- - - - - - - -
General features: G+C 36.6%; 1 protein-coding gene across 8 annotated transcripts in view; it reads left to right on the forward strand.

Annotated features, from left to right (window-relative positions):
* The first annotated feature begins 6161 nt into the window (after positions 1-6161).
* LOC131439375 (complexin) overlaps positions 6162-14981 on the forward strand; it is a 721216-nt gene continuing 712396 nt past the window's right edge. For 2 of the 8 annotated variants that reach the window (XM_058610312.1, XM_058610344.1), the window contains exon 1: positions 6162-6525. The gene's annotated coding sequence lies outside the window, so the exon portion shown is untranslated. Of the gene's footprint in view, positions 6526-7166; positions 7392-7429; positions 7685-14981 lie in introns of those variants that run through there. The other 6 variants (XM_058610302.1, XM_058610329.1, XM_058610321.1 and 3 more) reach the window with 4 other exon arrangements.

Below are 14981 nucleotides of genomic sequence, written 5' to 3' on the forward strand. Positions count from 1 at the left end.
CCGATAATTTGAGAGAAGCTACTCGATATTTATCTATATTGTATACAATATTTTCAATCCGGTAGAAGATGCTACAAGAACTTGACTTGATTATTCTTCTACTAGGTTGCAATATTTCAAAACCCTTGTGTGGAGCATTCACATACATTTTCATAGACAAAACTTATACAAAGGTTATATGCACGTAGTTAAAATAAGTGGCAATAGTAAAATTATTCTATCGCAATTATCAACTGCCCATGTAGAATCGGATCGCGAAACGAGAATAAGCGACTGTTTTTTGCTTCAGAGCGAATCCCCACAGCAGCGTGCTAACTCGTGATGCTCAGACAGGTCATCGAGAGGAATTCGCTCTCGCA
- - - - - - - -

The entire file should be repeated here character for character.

General features: G+C 36.6%; 1 protein-coding gene across 8 annotated transcripts in view; it reads left to right on the forward strand.

Annotated features, from left to right (window-relative positions):
* The first annotated feature begins 6161 nt into the window (after positions 1-6161).
* LOC131439375 (complexin) overlaps positions 6162-14981 on the forward strand; it is a 721216-nt gene continuing 712396 nt past the window's right edge. For 2 of the 8 annotated variants that reach the window (XM_058610312.1, XM_058610344.1), the window contains exon 1: positions 6162-6525. The gene's annotated coding sequence lies outside the window, so the exon portion shown is untranslated. Of the gene's footprint in view, positions 6526-7166; positions 7392-7429; positions 7685-14981 lie in introns of those variants that run through there. The other 6 variants (XM_058610302.1, XM_058610329.1, XM_058610321.1 and 3 more) reach the window with 4 other exon arrangements.

Below are 14981 nucleotides of genomic sequence, written 5' to 3' on the forward strand. Positions count from 1 at the left end.
CCGATAATTTGAGAGAAGCTACTCGATATTTATCTATATTGTATACAATATTTTCAATCCGGTAGAAGATGCTACAAGAACTTGACTTGATTATTCTTCTACTAGGTTGCAATATTTCAAAACCCTTGTGTGGAGCATTCACATACATTTTCATAGACAAAACTTATACAAAGGTTATATGCACGTAGTTAAAATAAGTGGCAATAGTAAAATTATTCTATCGCAATTATCAACTGCCCATGTAGAATCGGATCGCGAAACGAGAATAAGCGACTGTTTTTTGCTTCAGAGCGAATCCCCACAGCAGCGTGCTAACTCGTGATGCTCAGACAGGTCATCGAGAGGAATTCGCTCTCGCA